The figures are very informative and able to give a good description of the economy around recreational fishing. It is plain that the recreational fishery is also a commercial fishery in respect of the large industrial base and distribution networks supporting the economy. One thing it did reveal was that for many inshore fish stocks recreational catches generated far higher economic contribution per kilo of fish killed.
Many inshore fish are caught commercially and exported for very low prices – between one and three dollars for many species. It’s a waste, and an unecessary cost incurred by NZ Inc when these stocks are fished right down for almost zero return. This is the status quo and it must change.
A common perception of recreational fishing is that it is insufficiently regulated and its catch largely unknown. Is this the case?
Bruce Hartill’s work at NIWA is of a high standard and he is held in high regard internationally and by LegaSea. All catch statistics are in essence estimates rather than accurate measurement. In respect of estimating recreational catch from the inshore stocks there is a reliance on the large scale multi species survey, where trailer boats are interviewed at boat ramps while an aircraft flys over and counts boats on the water and logs the location. From this it is possible to generate a high quality catch estimate. There is another one planned to commence soon. These provide good estimates where there are plenty of fishers operating, and less so as the participants become few (there just isn’t enough reporting to be confident).
There will always be folk sniping at the recreational catch and making claims about their catch as it serves others’ self interest. Within the bounds of confidence the catch estimates from NIWA are certainly good enough to manage by. Whether catches are known to the last kilo is moot; it doesn’t change anything enough to drive different management settings. NZ Fisheries Management isn’t suffering from a lack of data on recreational catches. It is suffering from the inability to reduce commercial and recreational catches to generate a rebuild of inshore stocks.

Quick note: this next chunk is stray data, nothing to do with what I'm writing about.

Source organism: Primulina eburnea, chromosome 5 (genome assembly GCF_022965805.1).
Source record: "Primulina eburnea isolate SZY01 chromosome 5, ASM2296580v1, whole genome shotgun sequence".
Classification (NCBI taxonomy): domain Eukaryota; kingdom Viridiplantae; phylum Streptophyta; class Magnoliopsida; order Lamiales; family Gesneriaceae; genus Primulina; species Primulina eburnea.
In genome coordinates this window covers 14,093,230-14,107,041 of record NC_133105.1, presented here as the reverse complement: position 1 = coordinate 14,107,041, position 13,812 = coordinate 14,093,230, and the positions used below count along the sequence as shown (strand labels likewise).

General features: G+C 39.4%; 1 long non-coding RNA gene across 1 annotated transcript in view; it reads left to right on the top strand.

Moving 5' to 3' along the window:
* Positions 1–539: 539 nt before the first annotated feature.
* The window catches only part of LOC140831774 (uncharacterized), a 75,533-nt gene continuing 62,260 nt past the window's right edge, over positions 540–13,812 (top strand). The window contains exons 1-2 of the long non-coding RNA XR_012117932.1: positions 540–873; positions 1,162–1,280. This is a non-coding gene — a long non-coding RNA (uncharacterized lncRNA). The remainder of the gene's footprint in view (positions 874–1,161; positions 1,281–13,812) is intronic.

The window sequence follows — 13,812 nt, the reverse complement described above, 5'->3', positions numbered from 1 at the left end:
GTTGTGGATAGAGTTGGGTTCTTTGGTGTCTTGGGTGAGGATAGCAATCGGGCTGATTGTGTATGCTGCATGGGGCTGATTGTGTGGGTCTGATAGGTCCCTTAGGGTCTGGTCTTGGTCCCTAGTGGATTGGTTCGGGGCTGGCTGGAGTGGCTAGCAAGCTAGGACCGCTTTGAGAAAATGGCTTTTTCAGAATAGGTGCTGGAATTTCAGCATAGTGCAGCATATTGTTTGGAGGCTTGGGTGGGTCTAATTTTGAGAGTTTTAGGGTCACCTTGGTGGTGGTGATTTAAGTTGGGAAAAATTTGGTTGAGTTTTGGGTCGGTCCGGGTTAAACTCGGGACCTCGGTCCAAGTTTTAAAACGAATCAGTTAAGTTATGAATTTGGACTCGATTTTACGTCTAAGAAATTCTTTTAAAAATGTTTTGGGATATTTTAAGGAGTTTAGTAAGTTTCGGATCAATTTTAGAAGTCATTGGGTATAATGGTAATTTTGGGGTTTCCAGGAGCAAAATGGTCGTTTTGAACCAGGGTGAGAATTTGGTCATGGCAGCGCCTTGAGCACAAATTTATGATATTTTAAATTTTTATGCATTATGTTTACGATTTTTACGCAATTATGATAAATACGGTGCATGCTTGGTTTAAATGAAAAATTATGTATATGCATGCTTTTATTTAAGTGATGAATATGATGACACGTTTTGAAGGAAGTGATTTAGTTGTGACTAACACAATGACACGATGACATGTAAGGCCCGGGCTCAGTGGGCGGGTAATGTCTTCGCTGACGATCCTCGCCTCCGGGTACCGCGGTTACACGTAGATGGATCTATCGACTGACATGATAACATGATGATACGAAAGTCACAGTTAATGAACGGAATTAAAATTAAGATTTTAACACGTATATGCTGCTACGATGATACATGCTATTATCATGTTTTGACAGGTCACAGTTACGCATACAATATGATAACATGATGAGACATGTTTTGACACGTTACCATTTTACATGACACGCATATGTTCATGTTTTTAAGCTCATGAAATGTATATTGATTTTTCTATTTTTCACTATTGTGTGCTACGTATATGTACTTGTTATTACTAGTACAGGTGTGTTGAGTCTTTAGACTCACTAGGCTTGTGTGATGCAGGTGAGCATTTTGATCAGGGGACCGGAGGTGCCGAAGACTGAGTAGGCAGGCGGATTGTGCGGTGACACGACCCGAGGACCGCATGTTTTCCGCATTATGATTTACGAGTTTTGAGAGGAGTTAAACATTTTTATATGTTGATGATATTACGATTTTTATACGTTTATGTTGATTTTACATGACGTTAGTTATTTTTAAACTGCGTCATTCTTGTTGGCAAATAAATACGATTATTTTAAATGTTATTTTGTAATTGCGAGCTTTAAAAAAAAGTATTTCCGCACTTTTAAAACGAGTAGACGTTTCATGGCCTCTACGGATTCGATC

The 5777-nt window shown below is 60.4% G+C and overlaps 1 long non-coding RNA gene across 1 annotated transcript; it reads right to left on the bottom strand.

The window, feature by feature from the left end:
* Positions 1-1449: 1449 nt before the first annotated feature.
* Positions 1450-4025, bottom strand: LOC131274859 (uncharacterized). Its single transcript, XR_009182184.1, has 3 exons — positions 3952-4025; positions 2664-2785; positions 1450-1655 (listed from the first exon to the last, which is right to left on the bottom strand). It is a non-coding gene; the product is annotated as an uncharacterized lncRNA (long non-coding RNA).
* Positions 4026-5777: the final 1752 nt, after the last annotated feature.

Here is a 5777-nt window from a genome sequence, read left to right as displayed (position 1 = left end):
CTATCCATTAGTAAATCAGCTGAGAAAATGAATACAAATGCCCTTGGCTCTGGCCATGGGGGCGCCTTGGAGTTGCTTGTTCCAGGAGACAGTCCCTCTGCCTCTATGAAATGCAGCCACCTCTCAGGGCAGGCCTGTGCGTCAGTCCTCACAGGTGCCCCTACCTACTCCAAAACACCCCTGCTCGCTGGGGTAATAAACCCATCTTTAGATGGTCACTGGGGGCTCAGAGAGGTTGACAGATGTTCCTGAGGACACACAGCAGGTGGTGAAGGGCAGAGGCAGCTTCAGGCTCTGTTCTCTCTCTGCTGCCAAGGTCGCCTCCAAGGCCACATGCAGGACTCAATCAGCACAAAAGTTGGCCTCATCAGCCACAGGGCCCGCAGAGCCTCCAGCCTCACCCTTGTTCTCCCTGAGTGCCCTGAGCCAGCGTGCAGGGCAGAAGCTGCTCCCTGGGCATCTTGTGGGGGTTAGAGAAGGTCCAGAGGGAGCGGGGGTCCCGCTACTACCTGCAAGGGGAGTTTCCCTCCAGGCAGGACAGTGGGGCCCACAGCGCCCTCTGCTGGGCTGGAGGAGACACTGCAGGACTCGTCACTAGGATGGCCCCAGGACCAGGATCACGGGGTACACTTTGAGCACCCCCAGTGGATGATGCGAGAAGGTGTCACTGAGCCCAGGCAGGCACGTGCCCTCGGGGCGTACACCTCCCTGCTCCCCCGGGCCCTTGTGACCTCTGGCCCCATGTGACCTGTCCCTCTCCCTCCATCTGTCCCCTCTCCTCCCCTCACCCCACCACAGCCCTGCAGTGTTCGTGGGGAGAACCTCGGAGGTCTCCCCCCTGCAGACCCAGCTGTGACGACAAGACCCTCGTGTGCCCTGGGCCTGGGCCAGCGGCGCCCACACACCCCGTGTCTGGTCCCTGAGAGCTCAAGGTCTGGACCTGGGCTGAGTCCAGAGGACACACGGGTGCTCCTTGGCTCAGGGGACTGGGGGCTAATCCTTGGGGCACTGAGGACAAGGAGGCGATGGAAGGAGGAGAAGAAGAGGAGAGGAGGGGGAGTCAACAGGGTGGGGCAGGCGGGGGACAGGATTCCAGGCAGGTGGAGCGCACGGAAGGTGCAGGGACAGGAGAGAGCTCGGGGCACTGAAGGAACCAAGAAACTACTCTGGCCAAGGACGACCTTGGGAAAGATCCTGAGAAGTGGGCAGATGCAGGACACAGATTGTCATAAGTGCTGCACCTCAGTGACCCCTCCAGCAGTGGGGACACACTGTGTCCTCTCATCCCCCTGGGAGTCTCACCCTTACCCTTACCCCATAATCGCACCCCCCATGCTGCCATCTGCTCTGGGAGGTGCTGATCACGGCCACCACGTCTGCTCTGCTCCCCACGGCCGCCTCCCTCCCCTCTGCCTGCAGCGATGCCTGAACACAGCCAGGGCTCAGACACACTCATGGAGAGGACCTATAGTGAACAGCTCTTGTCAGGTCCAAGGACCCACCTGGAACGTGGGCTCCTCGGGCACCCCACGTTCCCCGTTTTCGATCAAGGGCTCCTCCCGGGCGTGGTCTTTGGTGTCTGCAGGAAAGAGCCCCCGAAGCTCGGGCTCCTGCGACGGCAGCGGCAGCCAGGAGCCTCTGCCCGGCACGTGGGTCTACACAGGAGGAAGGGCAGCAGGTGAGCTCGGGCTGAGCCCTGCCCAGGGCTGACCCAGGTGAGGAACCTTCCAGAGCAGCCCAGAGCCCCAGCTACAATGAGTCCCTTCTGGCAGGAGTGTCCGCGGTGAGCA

Evelyn Pinkerton offered some examples of co-managed fisheries around Canada. What principles have been applied there that enable outcomes from fisheries management to align with community and indigenous peoples’ expectations.
The foremost principle is to set your own interests aside and agree on a set of rules that will apply to the fishery that is in the long term interests of the country, and thereby its citizens. The big test is when there is a need to take less now so that there will more for everyone later. Will current users forgo catch for several years so the inshore fishstocks will rebuild back to abundant levels and provide more for everyone in the future? That is the acid test.
In Canada this has occurred and a set of rules has been agreed by all users with the aim to restore abundance by rebuilding depleted stocks. This didn’t arise from a stock assessment; rather it came from indigenous interests that pressed their claim through the Courts that they held ‘conservation rights’ to the local herring fisheries and in their opinion the stock needed conserving. They succeeded and now a strong co-management structure has been formed that includes users and government departments.
I was very keen to have Evelyn join us so we could better understand what helps when forming a co-management structure and what impedes success. It is clear that at least the high use areas of our inshore fisheries need co-management to at least the territorial sea (12 mile limit). Customary management lacks a pathway for implementing conservation rights, which they surely hold.
Once the need for change is accepted pursuing a New Zealand co-management governance structure becomes obvious. This will take time and a beginning has been made by opening this discussion up and seeing what will work for Maori, the public, and commercial users. There have been some recent attempts at forming a workable co-management grouping, the Snapper 1 Strategy Group and Sea Change, are two examples that intersect with the Northern inshore fisheries.
Selected presentations from April’s New Zealand Fisheries Symposium are available at http://abundancesymposium.nz/schedule/